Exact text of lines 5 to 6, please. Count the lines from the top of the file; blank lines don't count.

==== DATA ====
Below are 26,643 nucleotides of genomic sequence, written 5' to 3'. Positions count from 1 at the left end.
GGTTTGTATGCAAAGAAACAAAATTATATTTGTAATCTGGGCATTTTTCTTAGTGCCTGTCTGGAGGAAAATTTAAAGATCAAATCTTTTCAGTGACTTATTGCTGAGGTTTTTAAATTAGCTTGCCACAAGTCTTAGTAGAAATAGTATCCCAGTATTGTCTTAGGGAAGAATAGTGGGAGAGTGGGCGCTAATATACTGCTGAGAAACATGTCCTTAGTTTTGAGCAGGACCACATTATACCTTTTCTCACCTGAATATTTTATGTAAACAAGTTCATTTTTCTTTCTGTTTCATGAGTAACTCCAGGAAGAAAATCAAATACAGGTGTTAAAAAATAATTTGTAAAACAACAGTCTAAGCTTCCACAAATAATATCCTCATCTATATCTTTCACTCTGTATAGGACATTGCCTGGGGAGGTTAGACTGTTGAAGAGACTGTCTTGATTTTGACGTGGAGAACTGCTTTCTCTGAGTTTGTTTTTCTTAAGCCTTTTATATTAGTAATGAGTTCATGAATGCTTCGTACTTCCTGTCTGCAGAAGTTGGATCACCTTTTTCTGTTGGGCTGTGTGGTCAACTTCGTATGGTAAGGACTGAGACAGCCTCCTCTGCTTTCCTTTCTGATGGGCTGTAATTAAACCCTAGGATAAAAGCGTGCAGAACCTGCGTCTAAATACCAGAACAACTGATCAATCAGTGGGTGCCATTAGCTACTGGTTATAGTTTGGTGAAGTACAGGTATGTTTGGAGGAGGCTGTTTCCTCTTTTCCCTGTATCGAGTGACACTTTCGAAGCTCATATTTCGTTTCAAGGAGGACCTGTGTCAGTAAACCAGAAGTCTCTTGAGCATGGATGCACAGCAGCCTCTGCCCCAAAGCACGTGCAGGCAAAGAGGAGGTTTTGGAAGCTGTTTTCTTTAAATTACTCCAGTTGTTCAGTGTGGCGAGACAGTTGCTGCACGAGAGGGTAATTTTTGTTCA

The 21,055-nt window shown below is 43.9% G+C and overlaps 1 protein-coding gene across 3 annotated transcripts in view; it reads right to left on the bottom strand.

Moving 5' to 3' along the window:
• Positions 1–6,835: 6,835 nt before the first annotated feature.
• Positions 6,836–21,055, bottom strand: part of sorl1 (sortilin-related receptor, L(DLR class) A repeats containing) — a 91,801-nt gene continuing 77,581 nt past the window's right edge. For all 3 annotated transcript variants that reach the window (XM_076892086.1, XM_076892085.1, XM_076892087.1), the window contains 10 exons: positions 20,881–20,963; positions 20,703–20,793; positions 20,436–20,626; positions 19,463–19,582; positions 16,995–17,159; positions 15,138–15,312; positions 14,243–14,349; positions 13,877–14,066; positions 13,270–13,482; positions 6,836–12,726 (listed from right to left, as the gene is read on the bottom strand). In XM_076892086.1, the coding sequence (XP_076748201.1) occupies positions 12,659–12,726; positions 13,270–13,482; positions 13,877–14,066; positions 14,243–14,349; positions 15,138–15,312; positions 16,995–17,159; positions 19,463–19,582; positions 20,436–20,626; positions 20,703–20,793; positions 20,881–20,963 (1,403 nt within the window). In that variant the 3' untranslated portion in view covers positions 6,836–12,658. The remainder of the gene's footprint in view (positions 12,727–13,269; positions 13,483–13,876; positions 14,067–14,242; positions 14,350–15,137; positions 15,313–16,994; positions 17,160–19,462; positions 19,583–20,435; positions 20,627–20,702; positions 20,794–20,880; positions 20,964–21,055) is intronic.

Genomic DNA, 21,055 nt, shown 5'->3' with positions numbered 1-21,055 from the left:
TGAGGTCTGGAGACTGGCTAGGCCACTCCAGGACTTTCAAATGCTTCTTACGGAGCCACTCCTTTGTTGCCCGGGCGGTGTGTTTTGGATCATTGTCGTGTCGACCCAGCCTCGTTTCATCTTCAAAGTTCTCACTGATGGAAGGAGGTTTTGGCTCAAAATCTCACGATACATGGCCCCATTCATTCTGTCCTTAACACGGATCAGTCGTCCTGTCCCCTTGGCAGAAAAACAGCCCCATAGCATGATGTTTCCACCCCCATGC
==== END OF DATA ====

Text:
• Positions 1–6,835: 6,835 nt before the first annotated feature.
• Positions 6,836–21,055, bottom strand: part of sorl1 (sortilin-related receptor, L(DLR class) A repeats containing) — a 91,801-nt gene continuing 77,581 nt past the window's right edge. For all 3 annotated transcript variants that reach the window (XM_076892086.1, XM_076892085.1, XM_076892087.1), the window contains 10 exons: positions 20,881–20,963; positions 20,703–20,793; positions 20,436–20,626; positions 19,463–19,582; positions 16,995–17,159; positions 15,138–15,312; positions 14,243–14,349; positions 13,877–14,066; positions 13,270–13,482; positions 6,836–12,726 (listed from right to left, as the gene is read on the bottom strand). In XM_076892086.1, the coding sequence (XP_076748201.1) occupies positions 12,659–12,726; positions 13,270–13,482; positions 13,877–14,066; positions 14,243–14,349; positions 15,138–15,312; positions 16,995–17,159; positions 19,463–19,582; positions 20,436–20,626; positions 20,703–20,793; positions 20,881–20,963 (1,403 nt within the window). In that variant the 3' untranslated portion in view covers positions 6,836–12,658. The remainder of the gene's footprint in view (positions 12,727–13,269; positions 13,483–13,876; positions 14,067–14,242; positions 14,350–15,137; positions 15,313–16,994; positions 17,160–19,462; positions 19,583–20,435; positions 20,627–20,702; positions 20,794–20,880; positions 20,964–21,055) is intronic.